The Story of Janis Joplin’s Final Appearance on ‘The Dick Cavett Show’
Janis Joplin may have seemed like an odd fit for the square Dick Cavett, but the two really appeared to hit it off: Joplin appeared on The Dick Cavett Show repeatedly during the last year of her life, taping her final visit on Aug. 3, 1970.
The warm rapport between Cavett and his guest is evident from the first moments of the above clip, which begins with Cavett telling Joplin, "Very nice to see you, my little songbird." Although Joplin confesses to the usual celebrity interview issues later in the conversation, admitting she sometimes feels like she's saying things the other person doesn't understand, she seems totally at ease during this conversation, a wide-ranging but informal chat that touches on everything from her feelings regarding concert riots to whether or not she ever waterskis ("I don't think I've seen a lake in about eight years, man").
It isn't the type of interview that contains any real revelations, but the playful banter between the two is still a real pleasure to watch — as when Joplin dissolves into giggles after Cavett brings up the "groovy" limo service she employed, bashfully admitting, "I always sit in the front seat. When you ride in a limousine, you're supposed to lay in the back, but I always sit in the front, so I can look at everybody."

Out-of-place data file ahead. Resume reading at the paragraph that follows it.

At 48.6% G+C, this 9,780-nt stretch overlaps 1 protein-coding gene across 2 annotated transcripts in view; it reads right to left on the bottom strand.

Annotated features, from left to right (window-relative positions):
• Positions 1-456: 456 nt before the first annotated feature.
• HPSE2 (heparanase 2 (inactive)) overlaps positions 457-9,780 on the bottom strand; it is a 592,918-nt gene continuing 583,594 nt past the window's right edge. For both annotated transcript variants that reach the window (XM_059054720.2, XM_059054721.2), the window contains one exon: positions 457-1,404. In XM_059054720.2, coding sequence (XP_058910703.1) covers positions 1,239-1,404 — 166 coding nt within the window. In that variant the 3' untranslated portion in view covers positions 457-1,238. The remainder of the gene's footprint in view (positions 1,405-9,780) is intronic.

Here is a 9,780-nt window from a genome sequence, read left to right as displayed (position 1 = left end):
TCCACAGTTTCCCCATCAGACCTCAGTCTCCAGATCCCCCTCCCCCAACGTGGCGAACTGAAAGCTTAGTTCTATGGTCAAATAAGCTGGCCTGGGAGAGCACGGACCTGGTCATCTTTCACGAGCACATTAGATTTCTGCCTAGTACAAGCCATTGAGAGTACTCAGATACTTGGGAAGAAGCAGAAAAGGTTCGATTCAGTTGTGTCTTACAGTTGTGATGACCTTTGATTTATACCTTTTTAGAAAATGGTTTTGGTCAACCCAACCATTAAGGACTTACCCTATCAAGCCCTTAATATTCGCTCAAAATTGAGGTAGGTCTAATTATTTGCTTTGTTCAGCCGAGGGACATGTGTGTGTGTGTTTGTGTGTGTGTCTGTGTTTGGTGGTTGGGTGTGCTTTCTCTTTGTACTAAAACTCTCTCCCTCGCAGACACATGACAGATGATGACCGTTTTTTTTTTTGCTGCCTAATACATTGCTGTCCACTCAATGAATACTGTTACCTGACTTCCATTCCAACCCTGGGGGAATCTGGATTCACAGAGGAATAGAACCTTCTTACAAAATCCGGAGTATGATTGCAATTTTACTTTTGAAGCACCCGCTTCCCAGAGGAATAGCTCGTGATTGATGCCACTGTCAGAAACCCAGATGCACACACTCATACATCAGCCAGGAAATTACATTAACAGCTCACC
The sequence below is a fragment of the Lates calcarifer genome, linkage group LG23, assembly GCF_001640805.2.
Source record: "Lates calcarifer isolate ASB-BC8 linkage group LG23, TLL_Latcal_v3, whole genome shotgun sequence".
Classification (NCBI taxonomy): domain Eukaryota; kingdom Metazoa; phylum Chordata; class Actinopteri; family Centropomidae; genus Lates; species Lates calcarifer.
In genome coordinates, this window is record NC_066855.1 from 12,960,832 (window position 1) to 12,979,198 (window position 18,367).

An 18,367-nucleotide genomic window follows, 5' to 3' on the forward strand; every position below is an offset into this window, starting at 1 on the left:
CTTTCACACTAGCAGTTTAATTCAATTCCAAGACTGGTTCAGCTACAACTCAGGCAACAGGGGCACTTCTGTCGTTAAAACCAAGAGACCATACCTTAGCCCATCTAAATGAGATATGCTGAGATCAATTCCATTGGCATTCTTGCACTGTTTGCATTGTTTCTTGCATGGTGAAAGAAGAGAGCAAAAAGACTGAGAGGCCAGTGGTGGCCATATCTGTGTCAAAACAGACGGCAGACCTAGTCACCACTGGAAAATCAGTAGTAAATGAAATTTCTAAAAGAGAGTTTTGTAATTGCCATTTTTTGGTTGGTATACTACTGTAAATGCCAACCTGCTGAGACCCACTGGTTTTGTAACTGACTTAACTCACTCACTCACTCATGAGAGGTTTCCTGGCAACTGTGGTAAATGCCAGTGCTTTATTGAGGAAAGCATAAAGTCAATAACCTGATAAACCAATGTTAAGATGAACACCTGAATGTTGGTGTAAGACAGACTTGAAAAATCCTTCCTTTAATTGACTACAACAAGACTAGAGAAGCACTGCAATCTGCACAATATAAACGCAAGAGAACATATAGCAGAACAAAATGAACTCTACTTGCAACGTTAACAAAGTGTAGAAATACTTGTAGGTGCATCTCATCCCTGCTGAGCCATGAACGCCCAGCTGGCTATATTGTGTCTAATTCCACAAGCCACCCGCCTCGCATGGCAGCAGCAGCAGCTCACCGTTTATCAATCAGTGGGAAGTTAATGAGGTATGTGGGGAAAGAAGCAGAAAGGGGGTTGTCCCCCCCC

Sadly, as Joplin fans know, she was near the end of her life when she made this appearance. The singer died on Oct. 4, 1970, the result of an accidental heroin overdose later attributed to a particularly bad strain of the drug that felled other regular customers of Joplin's dealer. She gave her final interview four days before her death.
Mortality was on Joplin's mind during the days after this Cavett appearance, albeit not her own; shortly after making her final visit to the show, she bought a headstone for her singing idol, blues legend Bessie Smith, who had been buried in an unmarked grave since 1937.
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